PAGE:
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Dogs, like humans, are unique. Aggressiveness in dogs can rarely be put down to a single breed but rather genetics, underlying health issues, training methods, and their level of fear or anxiety. Responsible ownership, proper socializing, and positive training techniques to ensure that you have a well-rounded, respectful pooch in your home is the best way to go. Let’s see which 10 breeds have a bad rap for being the most aggressive – we’ll look at 5 large breeds, followed by 5 smaller breeds.

Pit Bull Terriers

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This breed has a bad rap,, and the great ‘Pit Bulls are Dangerous’ debate will continue for years to come. Pit bulls were never bred to be human-aggressive, but experiences and education in their upbringing play an important role in their behavior. Their jaws do not lock when they bite, as some rumors say. They are a strong breed, but it has been proven by the American Temperament Society that they have a temperament comparable to any other household dog. Pit bulls do not just attack other dogs because they feel like it; various factors come into play, such as instinct, fear, dominance, and lack of socialization. The question must be asked: is the problem the dog or the dog owner?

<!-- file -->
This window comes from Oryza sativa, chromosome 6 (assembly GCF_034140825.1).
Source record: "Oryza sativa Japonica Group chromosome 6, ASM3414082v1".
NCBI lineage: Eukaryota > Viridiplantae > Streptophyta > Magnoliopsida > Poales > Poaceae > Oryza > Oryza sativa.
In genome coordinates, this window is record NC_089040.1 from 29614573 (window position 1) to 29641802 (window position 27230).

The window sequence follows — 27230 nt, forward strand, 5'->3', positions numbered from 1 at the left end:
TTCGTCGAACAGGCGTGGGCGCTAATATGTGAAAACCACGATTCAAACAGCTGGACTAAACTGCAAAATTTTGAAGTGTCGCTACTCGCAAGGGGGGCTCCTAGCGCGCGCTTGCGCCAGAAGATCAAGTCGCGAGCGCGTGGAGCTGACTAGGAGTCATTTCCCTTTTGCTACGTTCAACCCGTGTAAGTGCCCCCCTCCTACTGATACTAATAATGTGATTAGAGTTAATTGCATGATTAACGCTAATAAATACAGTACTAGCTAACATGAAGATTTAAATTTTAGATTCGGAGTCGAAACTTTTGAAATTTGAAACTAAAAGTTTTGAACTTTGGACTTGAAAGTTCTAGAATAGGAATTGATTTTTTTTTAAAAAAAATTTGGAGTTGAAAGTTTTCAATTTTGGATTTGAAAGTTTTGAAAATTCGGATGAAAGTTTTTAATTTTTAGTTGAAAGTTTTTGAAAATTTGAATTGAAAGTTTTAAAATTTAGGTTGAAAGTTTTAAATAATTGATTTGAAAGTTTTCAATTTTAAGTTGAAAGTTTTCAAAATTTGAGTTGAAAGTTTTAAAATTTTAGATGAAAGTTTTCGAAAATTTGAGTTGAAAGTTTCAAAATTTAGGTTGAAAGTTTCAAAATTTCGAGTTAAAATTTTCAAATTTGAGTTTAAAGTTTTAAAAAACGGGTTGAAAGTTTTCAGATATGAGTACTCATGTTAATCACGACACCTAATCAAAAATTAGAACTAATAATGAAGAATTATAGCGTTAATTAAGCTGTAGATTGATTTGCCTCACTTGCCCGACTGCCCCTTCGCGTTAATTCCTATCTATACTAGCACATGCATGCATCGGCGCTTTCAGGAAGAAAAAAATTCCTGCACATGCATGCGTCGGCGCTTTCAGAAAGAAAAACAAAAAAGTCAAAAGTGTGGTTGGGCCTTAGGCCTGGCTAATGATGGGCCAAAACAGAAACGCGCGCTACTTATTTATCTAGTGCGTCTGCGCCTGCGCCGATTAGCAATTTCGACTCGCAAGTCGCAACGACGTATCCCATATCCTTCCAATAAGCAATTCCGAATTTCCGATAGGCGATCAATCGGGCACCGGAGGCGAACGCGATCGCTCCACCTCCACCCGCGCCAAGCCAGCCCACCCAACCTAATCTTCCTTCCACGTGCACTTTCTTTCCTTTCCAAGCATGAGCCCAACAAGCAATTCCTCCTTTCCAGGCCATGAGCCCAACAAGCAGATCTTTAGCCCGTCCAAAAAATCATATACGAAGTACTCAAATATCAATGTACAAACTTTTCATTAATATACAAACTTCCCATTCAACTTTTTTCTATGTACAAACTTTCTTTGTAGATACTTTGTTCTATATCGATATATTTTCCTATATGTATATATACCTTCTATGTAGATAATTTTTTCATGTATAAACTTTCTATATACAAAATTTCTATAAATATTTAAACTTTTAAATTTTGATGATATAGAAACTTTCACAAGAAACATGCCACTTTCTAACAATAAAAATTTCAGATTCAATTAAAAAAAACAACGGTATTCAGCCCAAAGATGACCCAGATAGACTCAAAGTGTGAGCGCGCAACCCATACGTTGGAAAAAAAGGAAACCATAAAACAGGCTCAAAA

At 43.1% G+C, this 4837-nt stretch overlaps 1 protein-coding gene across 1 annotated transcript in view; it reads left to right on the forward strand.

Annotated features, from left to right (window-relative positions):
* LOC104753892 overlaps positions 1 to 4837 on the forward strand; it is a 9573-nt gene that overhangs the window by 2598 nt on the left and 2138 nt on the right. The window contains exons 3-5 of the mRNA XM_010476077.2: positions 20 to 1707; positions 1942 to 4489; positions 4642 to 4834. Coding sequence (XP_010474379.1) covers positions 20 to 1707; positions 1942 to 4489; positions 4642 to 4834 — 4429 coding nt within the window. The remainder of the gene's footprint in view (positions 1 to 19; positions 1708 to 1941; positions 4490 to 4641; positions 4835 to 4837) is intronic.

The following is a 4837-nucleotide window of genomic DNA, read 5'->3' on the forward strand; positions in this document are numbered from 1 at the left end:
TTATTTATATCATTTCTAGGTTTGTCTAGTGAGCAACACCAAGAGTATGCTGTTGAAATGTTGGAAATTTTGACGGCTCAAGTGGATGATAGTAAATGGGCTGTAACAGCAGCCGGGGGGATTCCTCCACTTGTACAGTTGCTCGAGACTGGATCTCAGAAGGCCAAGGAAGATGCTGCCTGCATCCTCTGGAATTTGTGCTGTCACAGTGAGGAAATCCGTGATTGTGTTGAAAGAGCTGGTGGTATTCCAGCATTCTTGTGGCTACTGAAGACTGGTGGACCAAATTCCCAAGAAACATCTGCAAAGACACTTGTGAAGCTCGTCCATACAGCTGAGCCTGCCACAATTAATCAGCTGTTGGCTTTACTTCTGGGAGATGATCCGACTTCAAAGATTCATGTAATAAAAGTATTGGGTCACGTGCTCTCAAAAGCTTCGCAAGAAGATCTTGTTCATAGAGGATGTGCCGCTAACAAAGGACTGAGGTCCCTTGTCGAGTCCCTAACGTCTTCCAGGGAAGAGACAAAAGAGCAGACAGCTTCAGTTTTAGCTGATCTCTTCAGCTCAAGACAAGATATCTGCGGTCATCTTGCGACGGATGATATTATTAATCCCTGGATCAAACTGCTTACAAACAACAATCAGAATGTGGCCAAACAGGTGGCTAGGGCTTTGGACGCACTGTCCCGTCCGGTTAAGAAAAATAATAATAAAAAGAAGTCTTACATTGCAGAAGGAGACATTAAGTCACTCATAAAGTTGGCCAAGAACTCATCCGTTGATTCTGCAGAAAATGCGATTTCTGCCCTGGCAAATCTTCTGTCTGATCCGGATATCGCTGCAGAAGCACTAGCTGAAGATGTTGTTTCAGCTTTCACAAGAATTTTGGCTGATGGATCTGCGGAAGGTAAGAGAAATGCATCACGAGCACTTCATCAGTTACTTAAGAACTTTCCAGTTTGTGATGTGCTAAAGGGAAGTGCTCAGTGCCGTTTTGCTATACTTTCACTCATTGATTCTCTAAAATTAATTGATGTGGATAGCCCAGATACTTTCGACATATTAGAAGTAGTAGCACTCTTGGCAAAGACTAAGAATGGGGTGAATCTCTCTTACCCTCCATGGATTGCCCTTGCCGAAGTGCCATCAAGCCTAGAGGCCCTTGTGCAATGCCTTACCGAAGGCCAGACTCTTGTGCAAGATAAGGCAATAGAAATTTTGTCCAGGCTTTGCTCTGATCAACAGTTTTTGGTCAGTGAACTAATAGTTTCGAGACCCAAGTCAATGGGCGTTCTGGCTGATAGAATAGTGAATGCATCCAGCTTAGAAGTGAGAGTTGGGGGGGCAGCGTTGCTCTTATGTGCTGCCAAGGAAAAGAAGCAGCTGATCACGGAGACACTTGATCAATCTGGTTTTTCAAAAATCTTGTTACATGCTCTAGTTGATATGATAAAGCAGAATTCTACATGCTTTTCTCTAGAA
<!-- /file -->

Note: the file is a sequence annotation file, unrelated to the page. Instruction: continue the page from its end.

Doberman Pinscher

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Doberman Pinscher can run 40 miles an hour, jump 6 feet into the air, and have a bite strength of 305 psi, which is the 5th strongest in the dog world. They have the natural skill set to be powerful, so they certainly could be an aggressive dog if they wanted to be. They have a rapid-fire type of bite where they repeatedly bite the same area, causing a lot of damage. However, the modern-day Doberman is loyal and not a breed you should be afraid of, but don’t forget that their instincts will kick in if needed.

Bull Terriers

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These egg-shaped-headed pooches thrive on family companionship and want to be included in the family’s everyday routine. These dogs are extroverted and always ready to have fun. They are courageous but know that they will always protect their family from potential dangers, so they absolutely have to be socialized, or this can become a problem.

Akita

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The Akita dogs do have a really strong prey drive, and they often can react without thinking, especially when out on a walk. Generally, Akita form strong bonds with their family and do not enjoy other people; however, this isn’t always the case. When out walking on a leash and they see other dogs, they might jump, snap, or even foam at the mouth as they slip into ‘guard dog’ mode and try to get to this perceived attacker. This is not the best breed for your first dog as they are stubborn and very instinctual and can be quite intimidating.

German Shepherd